Spelling (or, our only formal language arts instruction)

In previous posts, I’ve talked about how L taught herself how to read – and quickly. You’ve seen evidence of her figuring out how to write. I guide her a bit on letter formation and encourage her to write (like helping her send cards. That’s been a big hit – and the recipients like it, too!). In our conversations, it’s clear to me that she’s comprehending what she’s reading. The only piece of language arts that feels to me like she needs scaffolding in is spelling. I HATE the way we “teach” spelling. Pick a list of words (I don’t care if it’s a whole class or individual list, related to a story or decontextualized, sorted by spelling patterns or theme – it doesn’t matter to me – I HATE THEM ALL!), write them x number of times, alphabetize them, use them in sentences, blah, blah, blah. Disclaimer: I certainly perpetuated these structures when I taught middle grades (sorry to any of my former students reading this!). I moved further and further from it each year, but it’s a structure that feels comfortable and familiar for parents and teachers alike. I mean, it doesn’t work, but whatever, right? Ok. We know kids learn how to write by reading – and how to spell by reading. We ought to be encouraging kids to READ if we want them to spell. And we ought to be encouraging them to WRITE if we want them to spell. When L is writing for herself, I ask her to use whatever spelling she thinks is correct. When she’s writing for others, I often scribe what she says and then she writes the “final draft” using the scribed version for guidance. I’ve noticed that she’s pretty able to represent a majority of the sounds in the words in her own emergent spelling, so I was curious… I was happiest using the principles of Words Their Way in my classrooms. I like how they draw attention to particular patterns. It seems to me that L works well from having her attention drawn to important details and that she generalizes from there. I decided to draw on my experience and what I believe to be her learning style and conduct an assessment. I used the primary spelling inventory with L. I didn’t want her to fatigue before her spelling abilities topped out, so I pulled out our Lakeshore Learning “moveable alphabet” (her previous experience with structured school was Montessori, so we borrow some terminology). I read her the words and asked her to build them the best she could. I then scribed her spellings and used the inventory to catalog what she got right. One thing I like about this approach is that it’s inherently strengths-based! Here’s my inventory for her.

Primary spelling inventory

Primary spelling inventory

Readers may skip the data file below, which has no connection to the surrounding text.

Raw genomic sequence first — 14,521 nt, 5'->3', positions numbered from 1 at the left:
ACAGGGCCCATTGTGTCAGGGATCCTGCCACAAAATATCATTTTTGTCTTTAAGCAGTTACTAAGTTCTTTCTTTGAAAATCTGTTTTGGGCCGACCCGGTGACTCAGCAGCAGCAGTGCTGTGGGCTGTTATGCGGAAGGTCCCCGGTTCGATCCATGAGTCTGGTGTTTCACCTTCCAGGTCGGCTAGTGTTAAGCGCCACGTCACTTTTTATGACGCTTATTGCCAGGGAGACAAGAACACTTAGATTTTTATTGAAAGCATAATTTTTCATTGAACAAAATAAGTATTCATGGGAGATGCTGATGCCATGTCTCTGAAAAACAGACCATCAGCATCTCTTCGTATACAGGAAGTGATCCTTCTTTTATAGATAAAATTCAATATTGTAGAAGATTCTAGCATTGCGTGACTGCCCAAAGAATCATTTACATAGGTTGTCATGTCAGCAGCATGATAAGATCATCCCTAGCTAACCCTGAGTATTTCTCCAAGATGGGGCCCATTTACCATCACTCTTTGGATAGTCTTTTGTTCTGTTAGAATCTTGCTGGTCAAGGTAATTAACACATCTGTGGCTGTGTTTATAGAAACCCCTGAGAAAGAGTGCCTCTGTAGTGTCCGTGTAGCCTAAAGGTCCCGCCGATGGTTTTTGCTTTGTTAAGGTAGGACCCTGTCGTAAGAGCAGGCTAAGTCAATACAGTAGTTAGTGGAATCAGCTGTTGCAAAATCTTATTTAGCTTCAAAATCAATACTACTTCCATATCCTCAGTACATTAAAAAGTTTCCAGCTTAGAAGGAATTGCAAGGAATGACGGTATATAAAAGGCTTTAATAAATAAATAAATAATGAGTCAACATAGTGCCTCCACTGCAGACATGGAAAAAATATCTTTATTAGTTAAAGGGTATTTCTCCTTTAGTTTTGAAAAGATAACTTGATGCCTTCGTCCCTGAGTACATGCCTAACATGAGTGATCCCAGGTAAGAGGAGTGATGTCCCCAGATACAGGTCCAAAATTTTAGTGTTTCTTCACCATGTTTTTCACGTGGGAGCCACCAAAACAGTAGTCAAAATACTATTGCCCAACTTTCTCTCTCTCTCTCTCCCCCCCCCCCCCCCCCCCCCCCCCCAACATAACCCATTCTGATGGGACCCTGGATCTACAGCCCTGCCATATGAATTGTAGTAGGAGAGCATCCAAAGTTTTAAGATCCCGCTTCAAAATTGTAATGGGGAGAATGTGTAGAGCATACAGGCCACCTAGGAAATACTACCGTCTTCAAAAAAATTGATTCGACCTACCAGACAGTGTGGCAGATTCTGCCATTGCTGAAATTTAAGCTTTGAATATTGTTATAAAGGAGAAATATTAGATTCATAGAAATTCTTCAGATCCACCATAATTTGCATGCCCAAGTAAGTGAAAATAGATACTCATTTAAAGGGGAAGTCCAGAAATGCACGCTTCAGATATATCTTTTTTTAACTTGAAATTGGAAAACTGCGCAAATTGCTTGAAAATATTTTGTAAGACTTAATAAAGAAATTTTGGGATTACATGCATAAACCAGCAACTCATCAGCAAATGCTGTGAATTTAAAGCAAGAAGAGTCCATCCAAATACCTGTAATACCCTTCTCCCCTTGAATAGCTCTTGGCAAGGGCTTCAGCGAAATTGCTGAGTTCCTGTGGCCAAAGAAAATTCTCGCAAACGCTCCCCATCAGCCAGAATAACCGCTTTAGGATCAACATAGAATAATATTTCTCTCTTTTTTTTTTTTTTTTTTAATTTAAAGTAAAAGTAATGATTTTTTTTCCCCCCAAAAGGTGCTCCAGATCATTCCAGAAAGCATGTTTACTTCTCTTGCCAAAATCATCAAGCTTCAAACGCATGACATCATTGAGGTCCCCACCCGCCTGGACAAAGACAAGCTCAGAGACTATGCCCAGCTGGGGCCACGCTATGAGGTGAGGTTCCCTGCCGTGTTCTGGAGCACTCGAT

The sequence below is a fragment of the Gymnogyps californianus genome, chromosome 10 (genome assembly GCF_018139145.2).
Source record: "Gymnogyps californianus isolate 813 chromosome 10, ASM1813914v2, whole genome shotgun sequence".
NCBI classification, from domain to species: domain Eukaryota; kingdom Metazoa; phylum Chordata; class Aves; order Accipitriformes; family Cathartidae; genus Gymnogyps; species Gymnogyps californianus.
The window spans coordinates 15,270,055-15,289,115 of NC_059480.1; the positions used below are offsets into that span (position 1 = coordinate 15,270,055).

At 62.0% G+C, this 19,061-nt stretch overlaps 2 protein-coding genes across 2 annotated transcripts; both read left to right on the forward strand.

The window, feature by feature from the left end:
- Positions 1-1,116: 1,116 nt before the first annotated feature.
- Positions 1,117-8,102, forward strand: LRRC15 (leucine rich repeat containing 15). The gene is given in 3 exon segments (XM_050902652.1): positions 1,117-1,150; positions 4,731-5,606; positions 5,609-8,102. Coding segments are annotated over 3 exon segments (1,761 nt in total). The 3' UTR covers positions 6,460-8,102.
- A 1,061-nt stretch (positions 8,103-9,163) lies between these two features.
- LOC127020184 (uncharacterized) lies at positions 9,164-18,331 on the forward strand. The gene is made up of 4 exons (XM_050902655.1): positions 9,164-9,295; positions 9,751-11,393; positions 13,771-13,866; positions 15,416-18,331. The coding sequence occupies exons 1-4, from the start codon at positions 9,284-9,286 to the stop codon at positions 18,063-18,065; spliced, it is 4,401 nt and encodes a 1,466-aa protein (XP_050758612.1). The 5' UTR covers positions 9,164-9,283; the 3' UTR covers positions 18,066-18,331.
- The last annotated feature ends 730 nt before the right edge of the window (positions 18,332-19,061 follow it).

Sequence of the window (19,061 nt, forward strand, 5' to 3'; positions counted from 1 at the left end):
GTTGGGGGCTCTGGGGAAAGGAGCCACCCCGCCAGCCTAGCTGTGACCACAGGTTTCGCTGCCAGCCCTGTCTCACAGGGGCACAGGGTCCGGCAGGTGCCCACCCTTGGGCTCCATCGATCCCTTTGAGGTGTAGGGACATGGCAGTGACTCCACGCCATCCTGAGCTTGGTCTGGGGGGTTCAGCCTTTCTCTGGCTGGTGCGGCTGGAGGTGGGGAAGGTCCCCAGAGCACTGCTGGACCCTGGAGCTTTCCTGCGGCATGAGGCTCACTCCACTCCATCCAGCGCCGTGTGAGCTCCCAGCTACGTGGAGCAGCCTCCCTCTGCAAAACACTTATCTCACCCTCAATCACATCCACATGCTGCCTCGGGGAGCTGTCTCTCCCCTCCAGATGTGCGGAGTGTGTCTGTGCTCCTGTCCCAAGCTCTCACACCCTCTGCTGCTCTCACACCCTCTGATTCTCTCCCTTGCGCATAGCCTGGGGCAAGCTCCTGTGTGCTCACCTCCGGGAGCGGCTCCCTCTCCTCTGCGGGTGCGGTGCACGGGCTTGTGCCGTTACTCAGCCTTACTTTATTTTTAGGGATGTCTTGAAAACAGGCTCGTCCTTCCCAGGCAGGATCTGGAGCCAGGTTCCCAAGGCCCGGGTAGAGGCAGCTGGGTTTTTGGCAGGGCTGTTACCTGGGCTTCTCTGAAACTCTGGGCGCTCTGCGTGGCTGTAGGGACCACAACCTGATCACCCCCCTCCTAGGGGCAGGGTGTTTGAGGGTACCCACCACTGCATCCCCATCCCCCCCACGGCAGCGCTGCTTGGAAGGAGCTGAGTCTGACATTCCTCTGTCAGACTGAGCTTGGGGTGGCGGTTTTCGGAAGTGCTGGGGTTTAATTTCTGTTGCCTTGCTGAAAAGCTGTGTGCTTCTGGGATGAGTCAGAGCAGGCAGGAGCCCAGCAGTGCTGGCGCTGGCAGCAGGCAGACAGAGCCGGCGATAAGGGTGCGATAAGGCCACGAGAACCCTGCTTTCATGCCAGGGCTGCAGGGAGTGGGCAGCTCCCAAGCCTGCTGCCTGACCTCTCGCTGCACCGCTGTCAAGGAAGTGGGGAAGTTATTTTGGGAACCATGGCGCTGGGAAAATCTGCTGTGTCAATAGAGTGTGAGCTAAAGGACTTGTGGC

I looked for a spot where there was a precipitous drop-off in accuracy. As her inventory shows, she’s nailed the first three stages of spelling and (I suspect) the fifth, also. She missed three straight in the fourth stage, though (digraphs). I decided to draw her attention to the spelling of digraphs to see where that gets us… I pulled out my old book of word sorts for within-word spellers and found the digraphs. I cut the words apart and placed the headers for the first sort (s/h/sh) on the table. I asked L to tell me the words on the headers (sun/hand/shovel). I then asked her to place the pictures under the header that sounded the same at the beginning. After she got done sorting, I told her that I could find three words placed in the wrong column. She quickly found them (they were all sh- words misplaced in the s- column). I praised her hard-working ear for finding those errors and asked her to then write the words in each list. I reminded her that the goal was to write them the best she could. I also drew her attention to the fact that we knew how each of the words started (s/h/sh). Here’s the list she created:

Her capturing of the words

Her capturing of the words

The words are: S-

  • sop (soap)
  • so (saw)
  • sel (seal)
  • soks (socks)


  • hurs (horse)
  • haus (house)
  • hos (hose)
  • ham


  • shep (sheep)
  • shrk (shark)
  • ship
  • shed
  • shop
  • shrt (shirt)
  • shoo (shoe)

A few days later, we did the next sort (c/h/ch). I again had her complete the sort independently first, and again she misplaced some of the ch- words in to c- column. I didn’t have her correct her errors; instead, I pulled all of the words and sorted them myself, being careful to input errors. I asked her to find my errors and correct them. She had a hard time finding the ch- words I’d planted in the c- column, but she found them. I called that enough for one day. A few days after that, I pulled out those same words and asked her to re-sort them. She did so, with only one error this time:

sorting in progress

sorting in progress

Because she seemed more fluent with the concept, I had her record her words, again only drawing attention to the c-/h-/ch- starting patterns. My guess is that as we continue to practice this skill, she will gain greater fluency in reproducing the digraph patterns in her own invented spelling… or at least that’s the goal!! Experiment to be continued…


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